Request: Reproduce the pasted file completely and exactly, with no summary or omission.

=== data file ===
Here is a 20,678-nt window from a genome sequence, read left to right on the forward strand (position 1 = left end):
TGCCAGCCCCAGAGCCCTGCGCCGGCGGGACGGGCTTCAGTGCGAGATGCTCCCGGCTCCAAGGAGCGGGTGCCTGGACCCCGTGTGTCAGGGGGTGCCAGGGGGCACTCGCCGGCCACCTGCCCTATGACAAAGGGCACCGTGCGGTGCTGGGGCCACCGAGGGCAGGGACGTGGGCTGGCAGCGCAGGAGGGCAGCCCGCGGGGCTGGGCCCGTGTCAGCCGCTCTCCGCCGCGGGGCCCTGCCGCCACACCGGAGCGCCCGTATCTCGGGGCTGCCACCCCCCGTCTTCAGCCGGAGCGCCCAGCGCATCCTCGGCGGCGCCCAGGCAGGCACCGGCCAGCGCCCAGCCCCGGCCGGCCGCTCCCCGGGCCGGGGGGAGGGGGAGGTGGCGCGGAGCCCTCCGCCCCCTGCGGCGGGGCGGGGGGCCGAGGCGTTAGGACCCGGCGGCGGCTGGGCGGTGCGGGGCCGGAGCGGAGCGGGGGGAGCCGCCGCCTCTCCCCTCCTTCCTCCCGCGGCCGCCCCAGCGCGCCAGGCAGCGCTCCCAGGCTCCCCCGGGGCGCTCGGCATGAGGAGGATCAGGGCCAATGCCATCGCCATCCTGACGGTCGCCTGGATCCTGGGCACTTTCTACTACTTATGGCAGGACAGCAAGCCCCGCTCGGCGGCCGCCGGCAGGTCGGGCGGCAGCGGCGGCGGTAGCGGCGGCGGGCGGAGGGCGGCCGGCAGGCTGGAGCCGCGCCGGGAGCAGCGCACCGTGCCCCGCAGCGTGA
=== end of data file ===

Here is a 20,678-nt window from a genome sequence, read left to right on the forward strand (position 1 = left end):
TGCCAGCCCCAGAGCCCTGCGCCGGCGGGACGGGCTTCAGTGCGAGATGCTCCCGGCTCCAAGGAGCGGGTGCCTGGACCCCGTGTGTCAGGGGGTGCCAGGGGGCACTCGCCGGCCACCTGCCCTATGACAAAGGGCACCGTGCGGTGCTGGGGCCACCGAGGGCAGGGACGTGGGCTGGCAGCGCAGGAGGGCAGCCCGCGGGGCTGGGCCCGTGTCAGCCGCTCTCCGCCGCGGGGCCCTGCCGCCACACCGGAGCGCCCGTATCTCGGGGCTGCCACCCCCCGTCTTCAGCCGGAGCGCCCAGCGCATCCTCGGCGGCGCCCAGGCAGGCACCGGCCAGCGCCCAGCCCCGGCCGGCCGCTCCCCGGGCCGGGGGGAGGGGGAGGTGGCGCGGAGCCCTCCGCCCCCTGCGGCGGGGCGGGGGGCCGAGGCGTTAGGACCCGGCGGCGGCTGGGCGGTGCGGGGCCGGAGCGGAGCGGGGGGAGCCGCCGCCTCTCCCCTCCTTCCTCCCGCGGCCGCCCCAGCGCGCCAGGCAGCGCTCCCAGGCTCCCCCGGGGCGCTCGGCATGAGGAGGATCAGGGCCAATGCCATCGCCATCCTGACGGTCGCCTGGATCCTGGGCACTTTCTACTACTTATGGCAGGACAGCAAGCCCCGCTCGGCGGCCGCCGGCAGGTCGGGCGGCAGCGGCGGCGGTAGCGGCGGCGGGCGGAGGGCGGCCGGCAGGCTGGAGCCGCGCCGGGAGCAGCGCACCGTGCCCCGCAGCGTGA